Business News of Wednesday, 15 January 2020
Former Minister of Food and Agriculture, Major Courage Quashigah (RTD), on January 15, 2003 stated emphatically that the increase in fuel prices was bound to happen looking at the economical state of the country.
Speaking at the People’s Assembly in Ho, Major Quashigah explained that subsidizing fuel prices for Ghanaians who smuggle the product to other neighbouring countries to be sold at cheaper rates made no economic sense, hence, it was prudent for an increment in fuel prices.
He also said fuel prices had risen by 18 percent due to the smuggling of the commodity to other countries.
The situation is not different in recent times as the country is still experiencing the issue of smuggling.
It is for this reason that Vice President Bawumia yesterday, January 14, 2020, launched a digital Command and Control Centre for Bulk Road Vehicle (BRV) and an Electronic Cargo Tracking System (ECTS).
These devices aimed at tracking the movement of all petroleum products moving in and around the country are expected to reduce revenue losses as well as greater efficiency in the control and distribution of petroleum products.
Read the full story originally published on January 15, 2003 by Ghananewsagency.org below:
Major Courage Quashigah (RTD), Minister of Food and Agriculture (MOFA) on Monday said the expected hike in fuel prices in the country this year was prudent under the economic circumstances the country finds itself.
He said it was better for somebody whose foot was pricked by a pin to bear the pain of having it pulled out than wait for the foot to rot and be amputated.
Major Quashigah who was speaking at the Peoples Assembly in Ho on Monday said the decision might hurt now but it is better now than later.
“It makes no economic sense for Ghana to continue to subsidise fuel, which would be smuggled to neighbouring countries where fuel was sold at market prices.”
The Agriculture Minister said as a result of smuggling of fuel the country’s consumption of the commodity had risen by about 18 percent in recent times.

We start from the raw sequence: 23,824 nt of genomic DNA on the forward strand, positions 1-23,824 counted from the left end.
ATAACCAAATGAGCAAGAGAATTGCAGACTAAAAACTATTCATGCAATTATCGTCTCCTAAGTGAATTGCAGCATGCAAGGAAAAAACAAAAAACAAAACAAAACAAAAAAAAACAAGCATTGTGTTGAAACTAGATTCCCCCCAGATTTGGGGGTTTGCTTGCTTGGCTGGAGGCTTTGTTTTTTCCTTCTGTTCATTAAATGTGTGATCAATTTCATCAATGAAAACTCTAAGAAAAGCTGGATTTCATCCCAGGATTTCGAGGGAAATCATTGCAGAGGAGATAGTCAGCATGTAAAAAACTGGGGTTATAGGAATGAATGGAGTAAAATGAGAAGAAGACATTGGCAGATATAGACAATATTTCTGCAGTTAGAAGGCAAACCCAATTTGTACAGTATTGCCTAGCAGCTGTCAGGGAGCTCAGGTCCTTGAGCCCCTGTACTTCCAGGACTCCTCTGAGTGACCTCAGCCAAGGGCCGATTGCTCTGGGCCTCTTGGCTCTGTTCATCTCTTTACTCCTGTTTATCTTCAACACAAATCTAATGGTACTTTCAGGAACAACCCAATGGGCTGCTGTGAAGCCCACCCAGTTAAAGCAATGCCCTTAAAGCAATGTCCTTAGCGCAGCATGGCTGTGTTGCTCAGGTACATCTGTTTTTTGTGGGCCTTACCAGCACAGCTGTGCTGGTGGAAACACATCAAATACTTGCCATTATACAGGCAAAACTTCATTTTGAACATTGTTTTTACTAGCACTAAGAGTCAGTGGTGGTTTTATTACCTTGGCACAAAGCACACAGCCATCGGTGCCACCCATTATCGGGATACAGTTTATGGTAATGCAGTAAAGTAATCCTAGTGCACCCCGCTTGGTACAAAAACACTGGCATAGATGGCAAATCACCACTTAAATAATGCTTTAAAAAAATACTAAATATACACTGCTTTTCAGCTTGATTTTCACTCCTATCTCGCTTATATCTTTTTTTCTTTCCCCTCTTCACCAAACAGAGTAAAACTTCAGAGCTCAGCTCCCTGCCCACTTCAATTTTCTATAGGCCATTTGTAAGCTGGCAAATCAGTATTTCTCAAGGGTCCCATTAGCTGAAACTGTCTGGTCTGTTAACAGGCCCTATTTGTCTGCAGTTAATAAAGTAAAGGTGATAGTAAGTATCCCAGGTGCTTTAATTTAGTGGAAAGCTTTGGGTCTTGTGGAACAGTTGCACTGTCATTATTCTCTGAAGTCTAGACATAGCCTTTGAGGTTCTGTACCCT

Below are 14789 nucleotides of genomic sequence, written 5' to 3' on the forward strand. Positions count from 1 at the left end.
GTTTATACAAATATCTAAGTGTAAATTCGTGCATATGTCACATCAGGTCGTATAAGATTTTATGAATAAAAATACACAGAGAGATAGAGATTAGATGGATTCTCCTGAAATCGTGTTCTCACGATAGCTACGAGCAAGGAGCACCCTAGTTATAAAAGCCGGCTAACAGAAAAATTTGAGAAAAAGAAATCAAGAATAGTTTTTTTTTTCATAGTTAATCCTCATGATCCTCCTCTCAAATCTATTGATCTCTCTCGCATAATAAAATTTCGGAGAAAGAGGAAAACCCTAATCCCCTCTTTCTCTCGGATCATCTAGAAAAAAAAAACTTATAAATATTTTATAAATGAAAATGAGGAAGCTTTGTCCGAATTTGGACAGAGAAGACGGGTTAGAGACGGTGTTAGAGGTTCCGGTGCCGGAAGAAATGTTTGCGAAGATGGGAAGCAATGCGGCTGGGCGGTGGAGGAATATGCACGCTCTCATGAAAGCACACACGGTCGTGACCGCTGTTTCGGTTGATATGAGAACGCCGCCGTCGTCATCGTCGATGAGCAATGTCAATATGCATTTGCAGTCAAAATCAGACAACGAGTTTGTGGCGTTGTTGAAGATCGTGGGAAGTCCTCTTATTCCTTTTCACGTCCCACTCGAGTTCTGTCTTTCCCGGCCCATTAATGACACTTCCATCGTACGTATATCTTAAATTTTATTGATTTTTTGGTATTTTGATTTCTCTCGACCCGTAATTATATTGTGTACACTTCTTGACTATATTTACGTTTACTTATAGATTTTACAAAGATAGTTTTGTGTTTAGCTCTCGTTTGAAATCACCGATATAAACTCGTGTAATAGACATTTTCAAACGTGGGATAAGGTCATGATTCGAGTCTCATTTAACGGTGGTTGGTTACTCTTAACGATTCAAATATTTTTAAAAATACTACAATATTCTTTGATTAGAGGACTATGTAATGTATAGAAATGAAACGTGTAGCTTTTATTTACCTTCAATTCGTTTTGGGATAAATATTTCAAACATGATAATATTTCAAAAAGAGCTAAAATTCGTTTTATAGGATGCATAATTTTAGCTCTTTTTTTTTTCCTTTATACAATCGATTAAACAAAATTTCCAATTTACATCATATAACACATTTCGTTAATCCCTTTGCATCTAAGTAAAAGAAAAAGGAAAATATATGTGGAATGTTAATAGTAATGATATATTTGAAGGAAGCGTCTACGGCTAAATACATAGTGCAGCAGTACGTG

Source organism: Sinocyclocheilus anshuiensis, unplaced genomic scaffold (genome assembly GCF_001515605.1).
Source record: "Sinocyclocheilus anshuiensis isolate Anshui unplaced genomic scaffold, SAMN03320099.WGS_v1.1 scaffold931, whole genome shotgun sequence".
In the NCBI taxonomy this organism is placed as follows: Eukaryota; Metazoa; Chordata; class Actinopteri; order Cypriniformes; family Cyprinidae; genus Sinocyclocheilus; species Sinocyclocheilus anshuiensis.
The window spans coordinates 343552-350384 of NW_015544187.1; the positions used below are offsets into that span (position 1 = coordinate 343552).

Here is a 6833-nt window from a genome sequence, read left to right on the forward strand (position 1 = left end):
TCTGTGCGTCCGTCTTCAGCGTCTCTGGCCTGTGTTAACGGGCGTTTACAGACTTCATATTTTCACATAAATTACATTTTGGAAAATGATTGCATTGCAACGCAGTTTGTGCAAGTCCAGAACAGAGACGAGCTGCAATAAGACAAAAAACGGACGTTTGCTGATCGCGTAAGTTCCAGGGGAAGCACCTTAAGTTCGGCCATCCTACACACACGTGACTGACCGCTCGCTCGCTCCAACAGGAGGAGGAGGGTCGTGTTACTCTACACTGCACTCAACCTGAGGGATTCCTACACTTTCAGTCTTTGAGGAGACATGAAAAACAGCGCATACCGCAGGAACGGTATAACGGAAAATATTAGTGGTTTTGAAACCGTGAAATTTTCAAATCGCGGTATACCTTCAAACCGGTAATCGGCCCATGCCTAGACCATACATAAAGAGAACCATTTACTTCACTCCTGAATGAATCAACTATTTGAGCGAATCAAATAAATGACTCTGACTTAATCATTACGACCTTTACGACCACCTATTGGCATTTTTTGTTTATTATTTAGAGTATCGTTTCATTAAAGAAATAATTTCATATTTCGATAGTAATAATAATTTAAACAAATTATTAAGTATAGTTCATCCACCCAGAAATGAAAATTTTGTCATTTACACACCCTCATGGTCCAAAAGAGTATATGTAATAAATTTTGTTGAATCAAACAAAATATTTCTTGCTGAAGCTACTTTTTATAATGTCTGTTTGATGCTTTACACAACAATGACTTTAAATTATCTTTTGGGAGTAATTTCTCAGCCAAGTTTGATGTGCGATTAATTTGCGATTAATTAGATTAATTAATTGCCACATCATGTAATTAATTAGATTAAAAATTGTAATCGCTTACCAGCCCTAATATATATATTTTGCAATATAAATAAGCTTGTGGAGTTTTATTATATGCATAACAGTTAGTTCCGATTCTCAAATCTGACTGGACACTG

The large audience, which packed the Ho District Assembly Hall, were visibly delighted when Major Quashigah in an answer to a call for salary hikes for workers invited Mr Steve Akorli, Member of Parliament (MP) for Ho-East, to say what percentage salary increase an NDC government would have granted in the circumstances.
In reply, Mr Akorli contended that the anticipated fuel price hike coupled with tax increases necessitated about 50 percent increase in salaries.
Major Quashigah, however, said the bloated Civil Service was a hindrance to salaries management in the Public Service.
He said government was up to the task and would pursue policies with the comfort of Ghanaians in mind.
Issues addressed at the Assembly included the Aveyime Rice Project, the Aveyime Ranch and the inability of some communities to pay commitment fees for water projects.
Others are the poor state of Ho town roads, the Sogakope-Adidome-Fume road and the northern sector roads.
Mr Kwasi Owusu-Yeboa, Volta Regional Minster said the two roads leading to the northern part of the region, Kpando-Worawora-Dambai and Hohoe-Breweniase-Nkwanta roads, would be done in phases.
Mr Mawutor Goh, Ho District Chief Executive announced that five billion cedis had been provided for roads in Ho.
He explained that modifications to the previous project to include pavements and culverts which were not part of the original contract and the withdrawal of one of the contractors for the job created problems that were being tackled.